The Reserved Rights-of-Way – The Genesis Of LRT

After listening to an very ill informed person on the radio, pontificating on all the ills of light rail, he made one last grand statement, about ” LRT would always get stuck in traffic”.

Of course the person in question was talking about streetcars, or trams that operate on-street in mixed traffic, but that is not light rail.

Light rail is a tram that operates on a dedicated rights-of-way, out of the way of auto traffic, thus not impeded by traffic.

This was realized back in the 1930′s and many tram operators were upgrading their tram lines with portions of ‘reserved R-o-W’s to increase the efficiency of their servcie, able to provide higher capacities and passenger comfort, without buying new trams.

WW 2 and the post war anti-tram movement all but halted upgrades to tram systems world wide and it was not until the resurgence of light rail in the 80′s, did the concept of the reserved R-o-W’s resurface.


A simple yet effective tram reservation in the city centre.

The tracks are slightly raised above the pavement, but still

can allow emergency vehicle access.

The success of the reserved R-o-W lead to dramatic decision, to lawn over the R-o-W, making a the tramway a “Green” linear park.

Courtesy Tramway. com

The lawned R-o-W, making tram routes linear parks.

It is the reserved or dedicated rights-of-way that has made LRT a powerful tool to ease congestion and pollution, by bring metro like service at a fraction of the cost.


A simple reserved rights-of-way, ensures unimpeded access at choke points, such as this bridge.

What is missing from Translink’s Surrey LRT debate, in fact all LRT debates in the region, is the importance of the reserved R-o-W, bringing a SkyTrain like servcie for a fraction of the cost.


12 Responses to “The Reserved Rights-of-Way – The Genesis Of LRT”
  1. tensorflow says:

    I think I know who are you referring to but he was really talking about crossing only (which reserved RoW doesn’t help)

    Although Toronto’s King Street Pilot present us a novel but yet simple way to solve this: no left turn (on a right-hand traffic system) is allowed at crossing. In general, most of the traffic jam & accident are caused by left turn.

  2. J. Marinello says:

    I have been in Calgary and Portland Oregon when the trains came through the road crossings .The traffic signals are linked with the trains, average wait time for a train to go through was about 8 seconds with very little disruption to vehicle traffic . The naysayers need to experience these very efficient systems for moving the people at a much reduced cost than an elevated sky train . I rode the old Interurban in the 50′s that serviced out to Chilliwack and it was a pleasure to ride . South of the Fraser needs a modern and efficient way of transporting people and I’m a firm believer in LRT.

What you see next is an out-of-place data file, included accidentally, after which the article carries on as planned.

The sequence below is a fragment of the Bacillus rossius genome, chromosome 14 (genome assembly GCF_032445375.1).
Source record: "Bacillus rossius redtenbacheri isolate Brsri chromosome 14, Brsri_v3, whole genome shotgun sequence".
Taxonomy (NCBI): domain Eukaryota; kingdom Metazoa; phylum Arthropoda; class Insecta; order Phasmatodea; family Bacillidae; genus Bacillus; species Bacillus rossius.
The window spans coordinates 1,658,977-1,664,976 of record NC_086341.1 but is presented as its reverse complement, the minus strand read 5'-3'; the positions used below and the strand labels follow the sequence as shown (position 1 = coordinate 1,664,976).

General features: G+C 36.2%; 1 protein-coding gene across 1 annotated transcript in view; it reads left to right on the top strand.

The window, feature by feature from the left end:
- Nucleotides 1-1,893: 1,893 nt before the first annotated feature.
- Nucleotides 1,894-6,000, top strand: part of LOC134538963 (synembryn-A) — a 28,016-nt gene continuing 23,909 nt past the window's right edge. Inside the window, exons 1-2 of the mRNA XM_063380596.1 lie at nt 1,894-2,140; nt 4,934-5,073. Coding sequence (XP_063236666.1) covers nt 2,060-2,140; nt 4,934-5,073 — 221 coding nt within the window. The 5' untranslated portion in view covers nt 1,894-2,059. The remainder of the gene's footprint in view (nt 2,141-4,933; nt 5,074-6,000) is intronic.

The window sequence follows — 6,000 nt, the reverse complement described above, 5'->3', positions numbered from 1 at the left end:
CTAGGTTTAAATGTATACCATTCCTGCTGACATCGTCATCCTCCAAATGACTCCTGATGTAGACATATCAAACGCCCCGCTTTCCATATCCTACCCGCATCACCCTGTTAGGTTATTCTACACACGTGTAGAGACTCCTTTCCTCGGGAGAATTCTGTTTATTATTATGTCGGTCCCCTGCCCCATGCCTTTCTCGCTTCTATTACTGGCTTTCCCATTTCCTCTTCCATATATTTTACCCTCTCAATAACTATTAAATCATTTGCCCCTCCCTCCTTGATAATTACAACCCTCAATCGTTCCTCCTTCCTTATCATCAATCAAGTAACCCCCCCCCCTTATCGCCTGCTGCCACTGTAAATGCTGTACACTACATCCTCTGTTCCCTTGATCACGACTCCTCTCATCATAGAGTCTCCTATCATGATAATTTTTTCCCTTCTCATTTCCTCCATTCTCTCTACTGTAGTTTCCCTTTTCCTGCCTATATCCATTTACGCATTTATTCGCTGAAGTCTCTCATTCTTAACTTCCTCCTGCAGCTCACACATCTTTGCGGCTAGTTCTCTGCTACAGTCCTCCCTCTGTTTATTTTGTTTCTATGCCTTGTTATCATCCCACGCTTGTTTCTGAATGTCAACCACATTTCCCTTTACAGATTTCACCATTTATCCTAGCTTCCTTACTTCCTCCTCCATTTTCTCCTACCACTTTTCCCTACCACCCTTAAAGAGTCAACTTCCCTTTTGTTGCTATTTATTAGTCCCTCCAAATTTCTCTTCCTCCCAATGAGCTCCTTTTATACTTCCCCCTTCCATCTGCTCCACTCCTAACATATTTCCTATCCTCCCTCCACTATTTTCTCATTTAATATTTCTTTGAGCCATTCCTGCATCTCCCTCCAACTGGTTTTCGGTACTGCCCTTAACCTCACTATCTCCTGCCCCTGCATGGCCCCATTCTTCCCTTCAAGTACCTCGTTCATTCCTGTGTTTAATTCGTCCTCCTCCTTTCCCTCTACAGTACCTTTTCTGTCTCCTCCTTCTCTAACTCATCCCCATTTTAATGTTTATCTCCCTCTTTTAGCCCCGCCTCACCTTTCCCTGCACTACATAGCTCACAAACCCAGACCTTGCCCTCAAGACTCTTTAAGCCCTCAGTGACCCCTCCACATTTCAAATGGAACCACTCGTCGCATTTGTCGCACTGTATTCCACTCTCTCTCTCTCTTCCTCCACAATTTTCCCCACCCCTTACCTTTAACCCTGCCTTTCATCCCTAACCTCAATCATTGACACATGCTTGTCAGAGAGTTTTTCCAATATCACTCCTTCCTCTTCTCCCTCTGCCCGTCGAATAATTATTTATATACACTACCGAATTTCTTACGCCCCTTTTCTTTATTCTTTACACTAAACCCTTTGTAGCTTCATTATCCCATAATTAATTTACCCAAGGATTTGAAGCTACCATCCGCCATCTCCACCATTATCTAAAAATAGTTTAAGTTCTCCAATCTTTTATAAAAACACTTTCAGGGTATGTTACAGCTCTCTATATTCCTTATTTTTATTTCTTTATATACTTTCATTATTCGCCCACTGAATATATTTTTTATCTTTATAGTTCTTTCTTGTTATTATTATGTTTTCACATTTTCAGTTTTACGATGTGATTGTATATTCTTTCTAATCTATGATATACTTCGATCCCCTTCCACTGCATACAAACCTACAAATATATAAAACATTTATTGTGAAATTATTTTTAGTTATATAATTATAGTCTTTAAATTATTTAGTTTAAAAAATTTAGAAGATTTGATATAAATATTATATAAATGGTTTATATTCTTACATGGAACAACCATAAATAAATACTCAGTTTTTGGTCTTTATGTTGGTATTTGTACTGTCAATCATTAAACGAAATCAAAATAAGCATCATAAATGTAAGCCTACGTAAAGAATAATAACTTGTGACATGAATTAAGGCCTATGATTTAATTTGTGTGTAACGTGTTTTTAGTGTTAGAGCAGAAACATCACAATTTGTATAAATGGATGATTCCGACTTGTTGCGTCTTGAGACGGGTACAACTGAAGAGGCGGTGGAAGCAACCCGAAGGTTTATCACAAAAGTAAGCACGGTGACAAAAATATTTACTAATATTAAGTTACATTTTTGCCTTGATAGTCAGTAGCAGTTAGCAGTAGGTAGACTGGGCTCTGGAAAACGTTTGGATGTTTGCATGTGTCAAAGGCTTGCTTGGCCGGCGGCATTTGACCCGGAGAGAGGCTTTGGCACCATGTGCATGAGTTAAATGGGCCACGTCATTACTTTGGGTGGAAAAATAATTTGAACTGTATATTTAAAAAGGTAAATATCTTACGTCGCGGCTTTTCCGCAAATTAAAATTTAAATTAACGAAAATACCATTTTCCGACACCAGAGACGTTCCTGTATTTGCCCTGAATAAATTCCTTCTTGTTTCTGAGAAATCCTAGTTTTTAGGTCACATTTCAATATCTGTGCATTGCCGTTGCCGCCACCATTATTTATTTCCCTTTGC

Regards Jim Marinello

  3. Surrey says:

    The proposed Surrey lrt will not be on a right of way. It will use existing streets. Fraser highway is only 2 lanes through park. Many trees will have to be cut to build it. Makes more sense to extend sky train. Lrt makes sense east of Langley if it uses existing rail right of ways.

    Zwei replies: No you are wrong, the light rail will operated on a reserved R-o-W, using existing streets, there will be very little, if any mixed traffic operation.

  4. Haveacow says:

    @ Surrey,

    The LRT line on the Fraser Highway (stage 2 of the Surrey LRT) will probably never be built. Neither will the Skytrain to Langley unless a very large pot of money falls from the sky. Highway rights of way wether at or above grade are never big on ridership outside of the peak periods. Considering all the other lines needing extensions or in the case of your Expo Line, outright rebuilding, a Skytrain line to Langley costing $3 Billion, or a LRT line that will be overly long and the fact that, both of them will require a satellite light maintenance yards as well as having questionable ridership, makes me honestly believe anything built along here will be very low on the priority list.

    Zwei replies: Yes, my conclusion too, which makes the Leewood Study plan reasonable.

  5. Langley says:

    A skytrain extension to Langley will not cost $3 billion. It will be less than $2 billion. It was built 20 years ago, it would have cost $1billion. Politicians keep delaying which pushes up the cost.

    If LRT is built, what will happen when people have to transfer at king george station to the expo line to finish their trip to downtown. Expo line is at capacity and needs to upgraded.

    If expo line is upgraded to increase capacity then might as well just extend it to Langley.

    No reason to force people to make stupid transfer.

    Only reason Surrey wants LRT is to trap people in Surrey.

    Zwei replies: The cost to build a Langley extension would be over $2 billion + the cost of land acquisition, plus the cost of the bridge over Hwy. 10/CPR tracks (now estimated to be $250 million, including station)+ plus the costs of bridge like foundations through the Serpentine Valley Valley + new cars (if available), then add on the $3 billion rehab of the existing SkyTrain Lines; no it not going to be $3 billion, but almost $6 billion!